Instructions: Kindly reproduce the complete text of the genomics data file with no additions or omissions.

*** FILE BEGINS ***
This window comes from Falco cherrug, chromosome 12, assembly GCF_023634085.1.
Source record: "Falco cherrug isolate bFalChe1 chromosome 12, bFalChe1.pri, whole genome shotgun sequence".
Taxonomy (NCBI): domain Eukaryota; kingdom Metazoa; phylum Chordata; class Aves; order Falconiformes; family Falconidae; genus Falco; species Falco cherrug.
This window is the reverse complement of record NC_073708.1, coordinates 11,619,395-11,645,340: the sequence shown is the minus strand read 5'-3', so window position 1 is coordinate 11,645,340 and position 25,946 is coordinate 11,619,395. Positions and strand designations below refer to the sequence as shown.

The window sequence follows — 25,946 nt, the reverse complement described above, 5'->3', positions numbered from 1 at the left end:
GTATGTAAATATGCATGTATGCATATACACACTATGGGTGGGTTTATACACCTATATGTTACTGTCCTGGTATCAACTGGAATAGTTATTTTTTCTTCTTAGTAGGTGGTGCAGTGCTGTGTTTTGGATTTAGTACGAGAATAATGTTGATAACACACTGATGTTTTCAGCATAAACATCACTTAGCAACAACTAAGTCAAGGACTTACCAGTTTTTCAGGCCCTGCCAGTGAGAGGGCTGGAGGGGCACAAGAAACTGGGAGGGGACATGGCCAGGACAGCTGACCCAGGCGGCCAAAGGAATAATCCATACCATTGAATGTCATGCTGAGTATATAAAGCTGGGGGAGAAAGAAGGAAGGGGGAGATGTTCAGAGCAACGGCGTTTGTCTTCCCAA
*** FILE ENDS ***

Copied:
This window comes from Falco cherrug, chromosome 12, assembly GCF_023634085.1.
Source record: "Falco cherrug isolate bFalChe1 chromosome 12, bFalChe1.pri, whole genome shotgun sequence".
Taxonomy (NCBI): domain Eukaryota; kingdom Metazoa; phylum Chordata; class Aves; order Falconiformes; family Falconidae; genus Falco; species Falco cherrug.
This window is the reverse complement of record NC_073708.1, coordinates 11,619,395-11,645,340: the sequence shown is the minus strand read 5'-3', so window position 1 is coordinate 11,645,340 and position 25,946 is coordinate 11,619,395. Positions and strand designations below refer to the sequence as shown.

The window sequence follows — 25,946 nt, the reverse complement described above, 5'->3', positions numbered from 1 at the left end:
GTATGTAAATATGCATGTATGCATATACACACTATGGGTGGGTTTATACACCTATATGTTACTGTCCTGGTATCAACTGGAATAGTTATTTTTTCTTCTTAGTAGGTGGTGCAGTGCTGTGTTTTGGATTTAGTACGAGAATAATGTTGATAACACACTGATGTTTTCAGCATAAACATCACTTAGCAACAACTAAGTCAAGGACTTACCAGTTTTTCAGGCCCTGCCAGTGAGAGGGCTGGAGGGGCACAAGAAACTGGGAGGGGACATGGCCAGGACAGCTGACCCAGGCGGCCAAAGGAATAATCCATACCATTGAATGTCATGCTGAGTATATAAAGCTGGGGGAGAAAGAAGGAAGGGGGAGATGTTCAGAGCAACGGCGTTTGTCTTCCCAA